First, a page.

LINCOLN, Maine — Stephen Laurendeau used to go food shopping on a bicycle, pedaling a mile with his grocery bags hanging precariously from the handlebars of his 21-speed.

“Usually I could get two bags at a time,” Laurendeau said recently, sounding a bit proud of his balancing skills.

Over the last few weeks, Laurendeau has changed his routine. The 69-year-old man now rides a bus to and from Hannaford Supermarket on West Broadway. Offered by Golden Key Senior Center of Lincoln, the new bus service charges $4 per round-trip to take people through downtown, said Jon Whitney, who co-founded the center with his brother, Jim Whitney, in November 2011.

“We’d been working on it for about a year, getting it planned and acquiring the bus,” Jim Whitney said. “Our goal is to be able to service everybody,” with greater frequency.

“We see a need from the members of our center here,” he added. “There are a few [taxi] services available in town but nothing quite geared for seniors or with the appropriate access.”

The service targets older residents and meeting their travel needs, though anyone can ride. The bus runs about every hour from 9 a.m. to 5 p.m. Monday through Friday. Its route starts on East Broadway just behind the center at 51 West Main St. The bus stops at Hannaford, Wal-Mart, Rite-Aid, Health Access Network, Penobscot Valley Hospital and several housing projects around town where older residents live, Whitney said.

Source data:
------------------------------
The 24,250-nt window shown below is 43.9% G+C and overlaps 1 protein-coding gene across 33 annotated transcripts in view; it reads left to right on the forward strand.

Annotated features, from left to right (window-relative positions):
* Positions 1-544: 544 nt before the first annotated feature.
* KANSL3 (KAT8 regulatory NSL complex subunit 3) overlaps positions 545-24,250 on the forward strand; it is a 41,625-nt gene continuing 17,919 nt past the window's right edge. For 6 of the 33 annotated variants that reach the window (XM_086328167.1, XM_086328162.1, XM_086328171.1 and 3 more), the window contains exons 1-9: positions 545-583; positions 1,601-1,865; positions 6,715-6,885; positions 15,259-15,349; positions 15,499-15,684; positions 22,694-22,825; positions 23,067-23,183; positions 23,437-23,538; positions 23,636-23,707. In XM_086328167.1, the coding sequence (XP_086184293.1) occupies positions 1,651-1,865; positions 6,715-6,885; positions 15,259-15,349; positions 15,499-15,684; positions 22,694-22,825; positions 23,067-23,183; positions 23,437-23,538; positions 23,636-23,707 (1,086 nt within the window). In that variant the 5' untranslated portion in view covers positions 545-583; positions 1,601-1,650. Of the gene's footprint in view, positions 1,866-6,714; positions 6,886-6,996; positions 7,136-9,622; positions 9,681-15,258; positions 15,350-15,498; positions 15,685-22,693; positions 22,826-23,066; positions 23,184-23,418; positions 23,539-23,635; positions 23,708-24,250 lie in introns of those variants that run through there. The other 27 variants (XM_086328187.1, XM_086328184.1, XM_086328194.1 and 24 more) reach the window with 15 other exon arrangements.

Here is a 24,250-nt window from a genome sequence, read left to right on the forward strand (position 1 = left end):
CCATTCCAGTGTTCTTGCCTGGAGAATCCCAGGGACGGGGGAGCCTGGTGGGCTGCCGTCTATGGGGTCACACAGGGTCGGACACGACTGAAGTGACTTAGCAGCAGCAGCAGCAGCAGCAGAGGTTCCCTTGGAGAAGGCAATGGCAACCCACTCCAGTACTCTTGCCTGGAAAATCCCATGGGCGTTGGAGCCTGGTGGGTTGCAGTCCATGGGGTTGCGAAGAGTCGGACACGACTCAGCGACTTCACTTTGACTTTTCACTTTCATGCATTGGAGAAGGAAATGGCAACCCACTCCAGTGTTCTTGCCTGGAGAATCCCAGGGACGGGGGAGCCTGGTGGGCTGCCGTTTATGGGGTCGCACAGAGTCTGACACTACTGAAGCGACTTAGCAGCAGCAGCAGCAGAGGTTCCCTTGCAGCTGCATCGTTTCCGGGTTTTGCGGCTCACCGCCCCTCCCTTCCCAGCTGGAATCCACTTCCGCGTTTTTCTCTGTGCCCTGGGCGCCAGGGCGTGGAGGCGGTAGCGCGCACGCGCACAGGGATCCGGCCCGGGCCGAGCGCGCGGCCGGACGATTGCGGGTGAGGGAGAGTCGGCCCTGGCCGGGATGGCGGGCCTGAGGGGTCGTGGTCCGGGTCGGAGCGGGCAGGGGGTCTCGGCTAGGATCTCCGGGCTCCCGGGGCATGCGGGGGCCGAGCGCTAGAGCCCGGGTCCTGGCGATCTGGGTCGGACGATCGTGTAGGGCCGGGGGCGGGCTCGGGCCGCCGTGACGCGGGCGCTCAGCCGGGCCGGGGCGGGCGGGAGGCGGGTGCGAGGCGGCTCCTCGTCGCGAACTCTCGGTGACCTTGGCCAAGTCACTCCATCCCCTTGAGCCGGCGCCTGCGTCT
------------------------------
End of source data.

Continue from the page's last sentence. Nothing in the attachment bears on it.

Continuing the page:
The Whitneys, who are the primary drivers so far, work with area health care facilities to coordinate medical appointments — a big consideration for older residents — but some just come for the ride, Jim Whitney said.

“Isolation is a big factor with some of our senior population,” he said. “We are alleviating that to some degree with the bus. If they need to just run to the store for a gallon of milk, they can do it without the hassle of [using] their own vehicle.”

The bus has had more than passengers so far, Jon Whitney said last week. The brothers hope word of mouth will draw more seniors out of their homes, onto the bus and into town.

Laurendeau, a floor-covering installer, thinks the bus service will find its niche.

“It’s new, but I can tell you that it is something everybody wants. If they get the routes down, enough exposure, it will take off,” Laurendeau said.